To communicate effectively, you must understand the communication legacy passed down from our parents, grandparents or caregivers. Each of us grew up with spoken and unspoken rules about communication.

In some families, direct communication is practiced and honored. In other families, family members are encouraged to shy away from difficult conversations. Some families appreciate open and frank dialogue and others do not. Other families practice silence about substantive matters, that is, they seldom or rarely broach difficult conversations at all.

Before you can appreciate the nuance required in communication, it helps to know the familial patterns you grew up with.

2. Learn Others Communication Styles

Communicating effectively requires you to take a step back, assess the intended recipient of your communication and think through how the individual prefers to be communicated with. Once you know this, you can tailor your message in a way that increases the likelihood of being heard. This also prevents you from assuming the way you communicate with one group is appropriate or right for all groups or people.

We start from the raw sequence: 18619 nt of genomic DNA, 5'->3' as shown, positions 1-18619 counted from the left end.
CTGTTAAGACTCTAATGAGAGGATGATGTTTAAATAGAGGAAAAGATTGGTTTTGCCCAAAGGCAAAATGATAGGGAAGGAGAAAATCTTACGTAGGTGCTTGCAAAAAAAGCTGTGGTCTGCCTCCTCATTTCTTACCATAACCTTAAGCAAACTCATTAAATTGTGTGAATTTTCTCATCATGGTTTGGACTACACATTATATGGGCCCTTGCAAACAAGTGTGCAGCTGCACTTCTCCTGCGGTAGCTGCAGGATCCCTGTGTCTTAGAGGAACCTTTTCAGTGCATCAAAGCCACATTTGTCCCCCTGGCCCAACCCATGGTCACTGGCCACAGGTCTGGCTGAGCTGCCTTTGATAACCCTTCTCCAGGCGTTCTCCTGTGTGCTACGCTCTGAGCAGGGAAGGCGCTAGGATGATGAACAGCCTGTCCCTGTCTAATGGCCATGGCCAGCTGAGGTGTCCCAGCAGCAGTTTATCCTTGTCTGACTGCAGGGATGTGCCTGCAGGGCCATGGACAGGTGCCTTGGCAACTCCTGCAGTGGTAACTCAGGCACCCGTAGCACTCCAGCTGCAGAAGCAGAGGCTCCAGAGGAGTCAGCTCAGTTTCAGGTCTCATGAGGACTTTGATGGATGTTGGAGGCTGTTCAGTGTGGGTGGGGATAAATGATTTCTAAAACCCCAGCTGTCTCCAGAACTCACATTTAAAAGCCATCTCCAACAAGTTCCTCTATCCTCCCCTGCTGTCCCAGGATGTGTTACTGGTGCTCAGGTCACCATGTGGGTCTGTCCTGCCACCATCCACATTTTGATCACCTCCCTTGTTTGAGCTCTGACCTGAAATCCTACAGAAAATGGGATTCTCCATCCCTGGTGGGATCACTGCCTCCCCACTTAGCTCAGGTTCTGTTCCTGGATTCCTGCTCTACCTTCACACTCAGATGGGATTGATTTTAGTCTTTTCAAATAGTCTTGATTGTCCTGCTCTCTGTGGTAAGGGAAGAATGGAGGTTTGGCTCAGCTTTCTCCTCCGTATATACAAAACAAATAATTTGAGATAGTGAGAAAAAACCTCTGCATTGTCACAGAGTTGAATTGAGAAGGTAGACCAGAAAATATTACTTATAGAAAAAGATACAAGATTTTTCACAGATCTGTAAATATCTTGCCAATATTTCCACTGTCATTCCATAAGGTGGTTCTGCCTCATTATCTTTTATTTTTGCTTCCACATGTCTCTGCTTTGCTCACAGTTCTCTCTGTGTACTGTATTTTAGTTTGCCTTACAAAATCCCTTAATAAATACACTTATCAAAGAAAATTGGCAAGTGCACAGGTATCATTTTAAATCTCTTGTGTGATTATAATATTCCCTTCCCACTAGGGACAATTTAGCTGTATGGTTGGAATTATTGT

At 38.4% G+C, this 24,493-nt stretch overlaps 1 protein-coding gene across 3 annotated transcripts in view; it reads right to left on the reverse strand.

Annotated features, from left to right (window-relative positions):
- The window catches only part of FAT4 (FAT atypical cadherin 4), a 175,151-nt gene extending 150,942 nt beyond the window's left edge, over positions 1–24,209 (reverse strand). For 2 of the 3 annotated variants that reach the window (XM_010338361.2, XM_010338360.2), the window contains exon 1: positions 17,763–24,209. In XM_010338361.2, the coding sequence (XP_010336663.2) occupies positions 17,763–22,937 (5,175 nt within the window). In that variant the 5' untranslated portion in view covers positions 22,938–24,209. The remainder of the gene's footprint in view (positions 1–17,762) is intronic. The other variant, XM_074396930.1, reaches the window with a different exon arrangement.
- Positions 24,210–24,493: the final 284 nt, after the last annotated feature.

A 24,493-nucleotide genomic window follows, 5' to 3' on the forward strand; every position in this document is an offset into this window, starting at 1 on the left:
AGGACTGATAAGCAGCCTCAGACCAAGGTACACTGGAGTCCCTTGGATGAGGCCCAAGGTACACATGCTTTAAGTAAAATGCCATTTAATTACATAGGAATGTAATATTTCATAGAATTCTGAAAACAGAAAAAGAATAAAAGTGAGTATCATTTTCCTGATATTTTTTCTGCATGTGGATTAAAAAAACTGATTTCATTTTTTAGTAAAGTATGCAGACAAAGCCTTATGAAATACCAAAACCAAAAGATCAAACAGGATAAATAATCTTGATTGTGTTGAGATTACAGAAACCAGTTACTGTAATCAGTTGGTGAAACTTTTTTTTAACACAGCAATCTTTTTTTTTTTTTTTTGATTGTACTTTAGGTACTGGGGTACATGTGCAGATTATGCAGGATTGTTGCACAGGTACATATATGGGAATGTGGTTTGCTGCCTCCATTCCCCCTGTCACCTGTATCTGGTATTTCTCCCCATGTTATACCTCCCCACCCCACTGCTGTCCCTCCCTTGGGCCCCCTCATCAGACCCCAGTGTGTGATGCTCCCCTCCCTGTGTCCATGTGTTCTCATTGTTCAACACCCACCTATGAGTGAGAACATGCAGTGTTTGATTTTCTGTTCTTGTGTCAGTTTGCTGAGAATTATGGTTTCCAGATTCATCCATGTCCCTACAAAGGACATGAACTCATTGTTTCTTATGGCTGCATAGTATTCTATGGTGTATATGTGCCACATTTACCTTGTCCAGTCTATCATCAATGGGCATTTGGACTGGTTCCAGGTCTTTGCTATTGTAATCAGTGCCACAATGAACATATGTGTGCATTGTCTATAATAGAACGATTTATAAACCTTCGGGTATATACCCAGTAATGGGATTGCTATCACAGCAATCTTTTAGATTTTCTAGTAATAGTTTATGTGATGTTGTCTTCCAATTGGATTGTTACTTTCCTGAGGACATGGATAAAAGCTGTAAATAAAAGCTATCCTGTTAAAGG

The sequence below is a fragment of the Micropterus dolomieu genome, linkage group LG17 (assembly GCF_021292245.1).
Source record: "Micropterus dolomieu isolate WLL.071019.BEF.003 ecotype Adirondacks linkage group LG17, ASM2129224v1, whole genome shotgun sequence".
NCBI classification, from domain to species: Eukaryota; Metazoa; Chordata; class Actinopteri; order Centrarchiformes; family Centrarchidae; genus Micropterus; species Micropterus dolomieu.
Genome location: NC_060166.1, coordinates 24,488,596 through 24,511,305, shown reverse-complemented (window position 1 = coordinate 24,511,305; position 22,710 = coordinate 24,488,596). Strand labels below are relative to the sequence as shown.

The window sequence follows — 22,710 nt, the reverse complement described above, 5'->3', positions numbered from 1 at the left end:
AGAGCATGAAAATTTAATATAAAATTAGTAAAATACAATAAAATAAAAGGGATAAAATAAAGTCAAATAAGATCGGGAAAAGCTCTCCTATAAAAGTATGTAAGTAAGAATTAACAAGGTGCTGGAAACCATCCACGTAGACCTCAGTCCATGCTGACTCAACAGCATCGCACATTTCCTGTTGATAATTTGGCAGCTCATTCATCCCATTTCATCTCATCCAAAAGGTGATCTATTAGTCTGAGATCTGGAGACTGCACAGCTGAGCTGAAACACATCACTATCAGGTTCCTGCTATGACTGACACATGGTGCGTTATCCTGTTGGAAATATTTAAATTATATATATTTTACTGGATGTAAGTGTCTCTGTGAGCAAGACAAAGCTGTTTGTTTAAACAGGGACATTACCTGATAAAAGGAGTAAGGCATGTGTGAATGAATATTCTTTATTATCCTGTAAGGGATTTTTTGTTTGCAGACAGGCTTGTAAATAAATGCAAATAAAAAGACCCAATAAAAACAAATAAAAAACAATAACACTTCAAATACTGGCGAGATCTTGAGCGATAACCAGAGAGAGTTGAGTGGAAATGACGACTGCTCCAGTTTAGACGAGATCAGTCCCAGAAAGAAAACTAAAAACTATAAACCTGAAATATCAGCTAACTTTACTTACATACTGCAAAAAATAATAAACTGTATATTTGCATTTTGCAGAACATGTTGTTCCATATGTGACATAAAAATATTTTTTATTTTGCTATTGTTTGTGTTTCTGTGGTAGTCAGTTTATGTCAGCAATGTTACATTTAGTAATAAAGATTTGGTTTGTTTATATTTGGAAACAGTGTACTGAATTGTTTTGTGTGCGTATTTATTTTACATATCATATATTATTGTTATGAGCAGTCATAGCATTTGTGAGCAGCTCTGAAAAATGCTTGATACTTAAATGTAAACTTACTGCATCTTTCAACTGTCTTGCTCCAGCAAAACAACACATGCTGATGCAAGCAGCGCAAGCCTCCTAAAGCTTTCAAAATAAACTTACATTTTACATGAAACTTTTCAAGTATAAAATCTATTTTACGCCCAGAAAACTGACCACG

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If you are unsure how to determine the styles of the groups or persons with whom you are interacting, you can always ask them:

“How do you prefer to receive information?”

This approach requires listening, both to what the individuals say as well as what is unspoken. Virgin Group CEO Richard Branson noted that the best communicators are also great listeners.

To communicate effectively from relationship to relationship and situation to situation, you must understand the communication needs of others.

3. Exercise Precision and Care

A recent engagement underscored for me the importance of exercising care when communicating.